Jordan Ryan Pedersen lists his smoking skull on a stick as his emergency contact.
Where do the weird go to die? Do they become greeters at a Halloween store? Go to hospice in a haunted house? Do cannibals partake of the early bird special? Screamin’ Jay Hawkins, the mad R&B balladeer who pierced his nose with a spiked bone and performed alongside a smoking skull on a stick named Henry, spent his last years – fittingly enough – on Frank Zappa’s Bizarre Records. The Bizarre Years collects the best of his three albums on Zappa’s label – recorded between 1991 and 1994 – on a new limited run vinyl pressing – in deep purple ooh la la.
Most credit Hawkins’ “I Put a Spell on You” as the first shock-rock song but really, it’s just the most honest torch song. Classic R&B and rock traffics blithely in stalker tropes – “each day through my window/I watch her as she passes by” – and violent possessiveness – “I’d rather see you dead, little girl/than to be with another man.” Hawkins’ producer Arnold Maxin grokked the pristine ickiness of the lyric – “I put a spell on you/because you’re mine” – and ambushed Hawkins and the band with ribs and chicken and booze. So much booze that Hawkins blacked out and subsequently had to relearn the song from his own recording. The resulting cut was so evocatively ghastly that radio banned it for sounding “cannibalistic.”
Finally, a creepy R&B song that *sounded* creepy. The band staggers forward, Hawkins egging it on like a prison band drum major. Others dressed up their toxic masculinity in treacly strings and sweetly crooned vocals. “I Put a Spell on You” is a monstrous song delivered by a monster.
Hawkins spent the rest of his career playing up shtick – he’d perform with voodoo props and rise from a coffin onstage. Later he lamented his pigeonholing as the first shock rocker – “Why can’t people take me as a regular singer without making a bogeyman out of me?” But his protests feel half-hearted, especially in light of the songs collected on The Bizarre Years. This is a man who sounds utterly at ease as an aging pervert ghoul: shouting, barking, and making fart noises about jerking off on “Strokin”; growling about stepping on cracks on “Whistling Past the Graveyard”; issuing warnings about an anthropomorphic forest over tribal drums on “Swamp Gas.”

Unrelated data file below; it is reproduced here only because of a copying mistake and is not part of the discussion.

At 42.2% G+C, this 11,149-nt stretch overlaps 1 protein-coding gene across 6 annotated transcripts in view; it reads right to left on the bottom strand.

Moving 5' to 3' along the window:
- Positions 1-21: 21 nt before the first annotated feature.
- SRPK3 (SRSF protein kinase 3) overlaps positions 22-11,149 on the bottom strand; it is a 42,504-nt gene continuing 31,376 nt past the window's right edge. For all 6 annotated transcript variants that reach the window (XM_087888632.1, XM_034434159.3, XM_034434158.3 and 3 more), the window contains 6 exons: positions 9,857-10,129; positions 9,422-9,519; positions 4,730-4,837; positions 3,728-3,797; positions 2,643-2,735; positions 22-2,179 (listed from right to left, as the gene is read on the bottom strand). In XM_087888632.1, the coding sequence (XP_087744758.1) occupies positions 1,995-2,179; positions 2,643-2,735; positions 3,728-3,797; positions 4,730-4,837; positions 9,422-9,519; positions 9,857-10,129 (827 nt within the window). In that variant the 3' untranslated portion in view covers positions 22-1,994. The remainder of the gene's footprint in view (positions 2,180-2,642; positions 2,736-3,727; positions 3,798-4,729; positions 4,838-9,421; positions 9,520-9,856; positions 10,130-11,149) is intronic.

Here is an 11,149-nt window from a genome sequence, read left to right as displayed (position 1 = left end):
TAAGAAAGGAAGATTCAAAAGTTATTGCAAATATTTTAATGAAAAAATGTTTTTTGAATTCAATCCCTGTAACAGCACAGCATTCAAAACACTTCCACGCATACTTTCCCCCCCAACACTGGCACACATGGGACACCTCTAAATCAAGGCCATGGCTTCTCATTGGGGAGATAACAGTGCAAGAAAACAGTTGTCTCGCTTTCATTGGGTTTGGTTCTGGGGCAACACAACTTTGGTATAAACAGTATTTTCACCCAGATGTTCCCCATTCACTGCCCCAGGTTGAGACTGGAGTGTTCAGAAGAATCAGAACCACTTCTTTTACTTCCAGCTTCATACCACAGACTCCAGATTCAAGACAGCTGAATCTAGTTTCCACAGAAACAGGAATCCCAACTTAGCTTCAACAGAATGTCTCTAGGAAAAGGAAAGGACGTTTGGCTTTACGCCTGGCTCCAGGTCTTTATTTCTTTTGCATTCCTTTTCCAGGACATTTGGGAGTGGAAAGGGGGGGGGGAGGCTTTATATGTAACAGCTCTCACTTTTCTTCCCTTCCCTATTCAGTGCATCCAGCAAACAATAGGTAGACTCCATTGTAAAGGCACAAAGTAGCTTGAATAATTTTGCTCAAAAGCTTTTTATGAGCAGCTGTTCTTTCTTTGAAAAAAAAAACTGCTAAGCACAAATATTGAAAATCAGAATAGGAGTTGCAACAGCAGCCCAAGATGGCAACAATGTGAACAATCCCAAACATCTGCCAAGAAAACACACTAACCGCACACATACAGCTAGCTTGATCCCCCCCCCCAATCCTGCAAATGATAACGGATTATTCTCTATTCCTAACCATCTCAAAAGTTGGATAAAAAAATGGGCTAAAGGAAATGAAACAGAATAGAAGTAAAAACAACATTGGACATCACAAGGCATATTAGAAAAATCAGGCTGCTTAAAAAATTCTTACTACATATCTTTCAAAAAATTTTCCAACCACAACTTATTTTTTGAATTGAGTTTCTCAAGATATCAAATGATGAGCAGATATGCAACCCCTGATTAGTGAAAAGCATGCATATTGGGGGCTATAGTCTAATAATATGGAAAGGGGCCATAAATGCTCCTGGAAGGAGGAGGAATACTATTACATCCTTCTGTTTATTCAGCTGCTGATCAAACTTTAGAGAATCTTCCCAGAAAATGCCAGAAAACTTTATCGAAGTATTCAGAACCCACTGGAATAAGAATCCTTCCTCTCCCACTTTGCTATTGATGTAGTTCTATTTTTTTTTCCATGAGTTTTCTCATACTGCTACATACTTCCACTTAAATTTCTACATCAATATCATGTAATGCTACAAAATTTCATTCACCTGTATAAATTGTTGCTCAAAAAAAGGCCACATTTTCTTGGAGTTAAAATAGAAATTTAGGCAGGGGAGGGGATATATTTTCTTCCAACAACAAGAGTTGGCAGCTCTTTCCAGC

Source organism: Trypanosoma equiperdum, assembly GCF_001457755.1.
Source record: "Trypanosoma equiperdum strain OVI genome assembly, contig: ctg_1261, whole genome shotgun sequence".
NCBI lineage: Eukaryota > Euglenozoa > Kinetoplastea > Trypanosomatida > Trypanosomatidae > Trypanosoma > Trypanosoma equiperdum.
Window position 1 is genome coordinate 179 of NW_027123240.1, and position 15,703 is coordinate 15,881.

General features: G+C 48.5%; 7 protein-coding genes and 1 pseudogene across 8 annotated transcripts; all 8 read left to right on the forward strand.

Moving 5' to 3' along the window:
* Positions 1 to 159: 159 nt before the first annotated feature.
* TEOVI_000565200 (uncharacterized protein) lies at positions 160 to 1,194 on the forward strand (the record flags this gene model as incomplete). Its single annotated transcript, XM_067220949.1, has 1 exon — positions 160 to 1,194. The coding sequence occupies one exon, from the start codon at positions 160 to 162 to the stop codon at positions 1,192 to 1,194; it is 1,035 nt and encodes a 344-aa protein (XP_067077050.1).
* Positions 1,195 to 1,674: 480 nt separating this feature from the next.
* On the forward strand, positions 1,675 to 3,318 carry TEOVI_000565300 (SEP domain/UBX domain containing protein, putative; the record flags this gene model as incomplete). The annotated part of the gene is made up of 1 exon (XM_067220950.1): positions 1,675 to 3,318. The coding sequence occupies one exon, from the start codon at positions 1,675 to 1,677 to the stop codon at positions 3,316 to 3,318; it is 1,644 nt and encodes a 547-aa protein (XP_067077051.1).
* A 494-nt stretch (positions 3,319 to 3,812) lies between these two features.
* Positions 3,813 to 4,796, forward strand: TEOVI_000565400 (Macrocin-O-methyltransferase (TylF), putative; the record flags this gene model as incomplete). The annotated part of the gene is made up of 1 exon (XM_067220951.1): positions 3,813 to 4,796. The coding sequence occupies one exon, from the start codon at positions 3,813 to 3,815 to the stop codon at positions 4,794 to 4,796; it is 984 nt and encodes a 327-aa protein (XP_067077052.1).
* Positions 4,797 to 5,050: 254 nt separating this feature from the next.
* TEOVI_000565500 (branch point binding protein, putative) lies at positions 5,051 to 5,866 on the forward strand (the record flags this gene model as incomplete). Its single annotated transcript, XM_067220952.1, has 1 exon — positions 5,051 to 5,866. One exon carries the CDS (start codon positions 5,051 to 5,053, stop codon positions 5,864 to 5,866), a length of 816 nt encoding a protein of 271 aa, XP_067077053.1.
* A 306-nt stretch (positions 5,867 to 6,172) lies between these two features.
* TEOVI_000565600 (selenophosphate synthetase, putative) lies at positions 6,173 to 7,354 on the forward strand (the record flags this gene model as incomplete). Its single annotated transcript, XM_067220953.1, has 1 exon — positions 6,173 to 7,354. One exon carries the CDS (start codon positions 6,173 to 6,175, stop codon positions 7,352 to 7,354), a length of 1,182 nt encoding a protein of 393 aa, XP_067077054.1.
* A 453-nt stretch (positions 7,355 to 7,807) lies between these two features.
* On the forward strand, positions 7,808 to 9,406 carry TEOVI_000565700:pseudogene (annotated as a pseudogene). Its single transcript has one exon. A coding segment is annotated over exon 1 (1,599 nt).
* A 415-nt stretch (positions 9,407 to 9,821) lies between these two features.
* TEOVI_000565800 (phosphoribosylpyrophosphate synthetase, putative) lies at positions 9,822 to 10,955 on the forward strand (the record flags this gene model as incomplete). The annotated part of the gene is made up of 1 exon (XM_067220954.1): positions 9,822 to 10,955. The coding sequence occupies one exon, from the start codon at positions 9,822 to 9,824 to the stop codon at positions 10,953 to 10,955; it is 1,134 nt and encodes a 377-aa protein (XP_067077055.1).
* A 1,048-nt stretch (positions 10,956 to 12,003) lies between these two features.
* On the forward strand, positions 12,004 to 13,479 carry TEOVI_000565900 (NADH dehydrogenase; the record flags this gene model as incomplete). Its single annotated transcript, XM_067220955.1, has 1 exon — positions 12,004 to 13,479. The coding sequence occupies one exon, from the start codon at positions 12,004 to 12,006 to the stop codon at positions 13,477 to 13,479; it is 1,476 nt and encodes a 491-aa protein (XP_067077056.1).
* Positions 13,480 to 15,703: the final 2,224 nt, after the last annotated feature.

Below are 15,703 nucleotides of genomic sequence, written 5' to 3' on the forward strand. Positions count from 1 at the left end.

“I Am the Cool” is the collection’s high-point. Over smoky slide guitar, Hawkins boasts about the fancy hotels he’s stayed at, his clothes “so cool even Calvin Kline stares at me,” the scores of women he’s slept with – Hawkins is said to have fathered as many as 75 children, so that last point may not be exaggeration. The Randy Newmans of the world might end the song with a bittersweet coda about the ultimate hollowness of their riches. Not Hawkins: his cartoon boasts simply trail off as the song fades out, as if he could have gone on for hours.
One of the best qualities of The Bizarre Years is that it retcons out his 90s-era producers tendency to smooth out Hawkins’ sound. It will never cease to amaze me how often the establishment delights in retaining an oddball, only to sand off all the qualities that make him interesting. The producer allegedly wiped Hawkins’ piano takes after he left each night. The ten cuts on The Bizarre Years are, gratefully, vintage Hawkins: unpolished, unabashed, gross.